What Death Sees

May 6, 2012
Death sees the most beautiful things that are.

Sacrifice, love, hurt, pain. All of them are his. The tragedy of a life that should have been, cut short by a distorted moment in which everything goes wrong but no one knows it. When tolerance for abuse snaps, suddenly like a quick chop from the scissors of fate, but instead of threads, wrists are slashed and futures stained red. A stain you can’t scrub out, not with a thousand years or a thousand drops of bleach and a rag imbibed with the sweat of living people’s sorrow. Sorrow that bites the ones who are at fault, but gnaws and chews at the ones who never did anything wrong, who in fact did everything right. Grief, silent or blaring, tears in an insubstantial skin that no amount of time can heal.

Death sees the most horrible things that are.

Waste, loss, oblivion. They also are his. The River Styx of dreams that never were, lives without glory, lives derailed with disappointment and regret. When the what-ifs circle a dying mind and leave no room for peace. Like the ringing of discordant notes, almost too high to hear, just low enough to rip and cut down to the bone, down to the soul. When there is no one to weep, the silence, the apathy, the obscurity, is all the worse. The world turns, and no one stops to blink, no one looks back at Death as he carries away the broken hopes, dashed to pieces by unbreaking monotony, of downtrodden life finally, almost mercifully, ended.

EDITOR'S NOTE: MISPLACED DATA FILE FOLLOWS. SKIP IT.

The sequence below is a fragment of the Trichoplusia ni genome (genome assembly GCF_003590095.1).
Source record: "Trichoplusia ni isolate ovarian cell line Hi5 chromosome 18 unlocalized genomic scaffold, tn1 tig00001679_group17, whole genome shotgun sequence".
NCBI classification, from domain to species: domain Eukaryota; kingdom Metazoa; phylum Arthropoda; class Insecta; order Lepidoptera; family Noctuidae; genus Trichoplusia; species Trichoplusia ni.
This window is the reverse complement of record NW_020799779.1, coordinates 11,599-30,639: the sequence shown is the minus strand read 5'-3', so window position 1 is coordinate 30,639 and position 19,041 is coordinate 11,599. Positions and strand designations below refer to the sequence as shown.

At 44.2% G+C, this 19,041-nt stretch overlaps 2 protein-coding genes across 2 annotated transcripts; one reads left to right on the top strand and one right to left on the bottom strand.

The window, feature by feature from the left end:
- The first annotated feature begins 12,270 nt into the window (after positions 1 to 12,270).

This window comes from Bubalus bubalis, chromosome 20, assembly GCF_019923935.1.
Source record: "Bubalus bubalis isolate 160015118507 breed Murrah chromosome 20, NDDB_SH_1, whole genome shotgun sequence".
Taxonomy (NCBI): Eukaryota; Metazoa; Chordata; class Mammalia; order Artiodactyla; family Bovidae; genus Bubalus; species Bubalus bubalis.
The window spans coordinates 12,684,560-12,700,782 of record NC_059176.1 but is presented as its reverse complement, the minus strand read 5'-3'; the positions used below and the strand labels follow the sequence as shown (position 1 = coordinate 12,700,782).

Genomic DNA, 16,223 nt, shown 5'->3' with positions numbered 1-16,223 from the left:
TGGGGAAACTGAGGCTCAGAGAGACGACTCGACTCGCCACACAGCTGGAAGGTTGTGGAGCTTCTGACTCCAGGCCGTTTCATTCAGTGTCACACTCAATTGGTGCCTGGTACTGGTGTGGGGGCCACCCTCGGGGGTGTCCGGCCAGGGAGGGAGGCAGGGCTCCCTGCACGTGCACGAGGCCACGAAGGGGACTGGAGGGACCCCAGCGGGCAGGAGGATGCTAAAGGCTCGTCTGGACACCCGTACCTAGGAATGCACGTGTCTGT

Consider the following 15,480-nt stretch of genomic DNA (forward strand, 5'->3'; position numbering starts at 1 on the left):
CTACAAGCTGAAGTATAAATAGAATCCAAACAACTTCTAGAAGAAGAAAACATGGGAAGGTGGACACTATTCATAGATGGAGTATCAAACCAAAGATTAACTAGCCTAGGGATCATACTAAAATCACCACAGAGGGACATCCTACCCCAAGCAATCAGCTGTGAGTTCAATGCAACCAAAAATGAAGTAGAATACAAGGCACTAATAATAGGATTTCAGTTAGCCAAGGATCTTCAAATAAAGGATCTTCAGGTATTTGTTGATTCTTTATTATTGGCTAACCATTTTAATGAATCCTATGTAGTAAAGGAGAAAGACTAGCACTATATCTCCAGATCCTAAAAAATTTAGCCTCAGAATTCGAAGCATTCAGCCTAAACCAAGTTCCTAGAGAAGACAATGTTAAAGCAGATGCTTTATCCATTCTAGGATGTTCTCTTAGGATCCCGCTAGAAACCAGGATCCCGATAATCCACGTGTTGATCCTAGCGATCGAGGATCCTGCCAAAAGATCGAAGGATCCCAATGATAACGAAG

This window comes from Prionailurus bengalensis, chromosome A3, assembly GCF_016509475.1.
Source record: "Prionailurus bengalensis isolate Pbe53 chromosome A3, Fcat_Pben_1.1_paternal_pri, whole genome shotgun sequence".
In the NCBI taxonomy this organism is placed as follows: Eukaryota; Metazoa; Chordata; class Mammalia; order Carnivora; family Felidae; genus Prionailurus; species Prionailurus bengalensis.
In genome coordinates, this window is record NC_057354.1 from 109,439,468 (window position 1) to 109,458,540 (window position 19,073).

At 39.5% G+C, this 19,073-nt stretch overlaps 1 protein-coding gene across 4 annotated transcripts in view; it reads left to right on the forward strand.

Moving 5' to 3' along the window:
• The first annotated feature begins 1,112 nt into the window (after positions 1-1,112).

I would give a life to see the world through his eyes.





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